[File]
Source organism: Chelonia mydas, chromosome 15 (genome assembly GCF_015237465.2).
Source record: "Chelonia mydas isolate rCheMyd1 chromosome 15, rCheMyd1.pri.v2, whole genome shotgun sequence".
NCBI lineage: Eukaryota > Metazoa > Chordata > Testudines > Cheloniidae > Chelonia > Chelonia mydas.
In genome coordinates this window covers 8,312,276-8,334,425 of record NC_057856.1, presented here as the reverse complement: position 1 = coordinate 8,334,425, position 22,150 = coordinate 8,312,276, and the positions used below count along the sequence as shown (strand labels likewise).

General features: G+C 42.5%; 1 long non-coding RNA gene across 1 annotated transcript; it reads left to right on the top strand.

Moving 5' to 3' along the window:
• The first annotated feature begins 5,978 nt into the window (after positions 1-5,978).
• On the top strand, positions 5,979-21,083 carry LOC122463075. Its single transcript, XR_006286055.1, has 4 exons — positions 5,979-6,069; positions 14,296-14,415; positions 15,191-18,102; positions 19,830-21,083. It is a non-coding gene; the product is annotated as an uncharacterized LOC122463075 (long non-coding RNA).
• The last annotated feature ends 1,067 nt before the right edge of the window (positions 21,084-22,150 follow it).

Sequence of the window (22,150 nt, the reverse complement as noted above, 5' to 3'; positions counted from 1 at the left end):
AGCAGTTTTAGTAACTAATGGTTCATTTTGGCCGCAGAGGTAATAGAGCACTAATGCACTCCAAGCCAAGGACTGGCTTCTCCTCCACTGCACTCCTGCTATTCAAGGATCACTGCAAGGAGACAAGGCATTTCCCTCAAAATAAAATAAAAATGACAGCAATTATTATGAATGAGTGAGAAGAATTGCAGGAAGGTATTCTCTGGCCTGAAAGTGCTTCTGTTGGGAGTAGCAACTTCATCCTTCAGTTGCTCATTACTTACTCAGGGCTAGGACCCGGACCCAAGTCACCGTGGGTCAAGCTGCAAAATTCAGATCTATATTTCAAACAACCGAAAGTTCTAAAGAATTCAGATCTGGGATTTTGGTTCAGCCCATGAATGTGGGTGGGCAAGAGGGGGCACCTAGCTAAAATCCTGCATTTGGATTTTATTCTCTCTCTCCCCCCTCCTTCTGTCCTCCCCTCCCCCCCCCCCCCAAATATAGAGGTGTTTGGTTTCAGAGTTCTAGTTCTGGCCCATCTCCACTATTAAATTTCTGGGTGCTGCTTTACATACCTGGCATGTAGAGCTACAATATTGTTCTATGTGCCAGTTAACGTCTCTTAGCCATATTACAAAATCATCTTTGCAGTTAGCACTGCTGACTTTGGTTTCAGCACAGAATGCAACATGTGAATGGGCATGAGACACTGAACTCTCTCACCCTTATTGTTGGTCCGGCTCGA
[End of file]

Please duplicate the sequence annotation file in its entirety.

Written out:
Source organism: Chelonia mydas, chromosome 15 (genome assembly GCF_015237465.2).
Source record: "Chelonia mydas isolate rCheMyd1 chromosome 15, rCheMyd1.pri.v2, whole genome shotgun sequence".
NCBI lineage: Eukaryota > Metazoa > Chordata > Testudines > Cheloniidae > Chelonia > Chelonia mydas.
In genome coordinates this window covers 8,312,276-8,334,425 of record NC_057856.1, presented here as the reverse complement: position 1 = coordinate 8,334,425, position 22,150 = coordinate 8,312,276, and the positions used below count along the sequence as shown (strand labels likewise).

General features: G+C 42.5%; 1 long non-coding RNA gene across 1 annotated transcript; it reads left to right on the top strand.

Moving 5' to 3' along the window:
• The first annotated feature begins 5,978 nt into the window (after positions 1-5,978).
• On the top strand, positions 5,979-21,083 carry LOC122463075. Its single transcript, XR_006286055.1, has 4 exons — positions 5,979-6,069; positions 14,296-14,415; positions 15,191-18,102; positions 19,830-21,083. It is a non-coding gene; the product is annotated as an uncharacterized LOC122463075 (long non-coding RNA).
• The last annotated feature ends 1,067 nt before the right edge of the window (positions 21,084-22,150 follow it).

Sequence of the window (22,150 nt, the reverse complement as noted above, 5' to 3'; positions counted from 1 at the left end):
AGCAGTTTTAGTAACTAATGGTTCATTTTGGCCGCAGAGGTAATAGAGCACTAATGCACTCCAAGCCAAGGACTGGCTTCTCCTCCACTGCACTCCTGCTATTCAAGGATCACTGCAAGGAGACAAGGCATTTCCCTCAAAATAAAATAAAAATGACAGCAATTATTATGAATGAGTGAGAAGAATTGCAGGAAGGTATTCTCTGGCCTGAAAGTGCTTCTGTTGGGAGTAGCAACTTCATCCTTCAGTTGCTCATTACTTACTCAGGGCTAGGACCCGGACCCAAGTCACCGTGGGTCAAGCTGCAAAATTCAGATCTATATTTCAAACAACCGAAAGTTCTAAAGAATTCAGATCTGGGATTTTGGTTCAGCCCATGAATGTGGGTGGGCAAGAGGGGGCACCTAGCTAAAATCCTGCATTTGGATTTTATTCTCTCTCTCCCCCCTCCTTCTGTCCTCCCCTCCCCCCCCCCCCCAAATATAGAGGTGTTTGGTTTCAGAGTTCTAGTTCTGGCCCATCTCCACTATTAAATTTCTGGGTGCTGCTTTACATACCTGGCATGTAGAGCTACAATATTGTTCTATGTGCCAGTTAACGTCTCTTAGCCATATTACAAAATCATCTTTGCAGTTAGCACTGCTGACTTTGGTTTCAGCACAGAATGCAACATGTGAATGGGCATGAGACACTGAACTCTCTCACCCTTATTGTTGGTCCGGCTCGA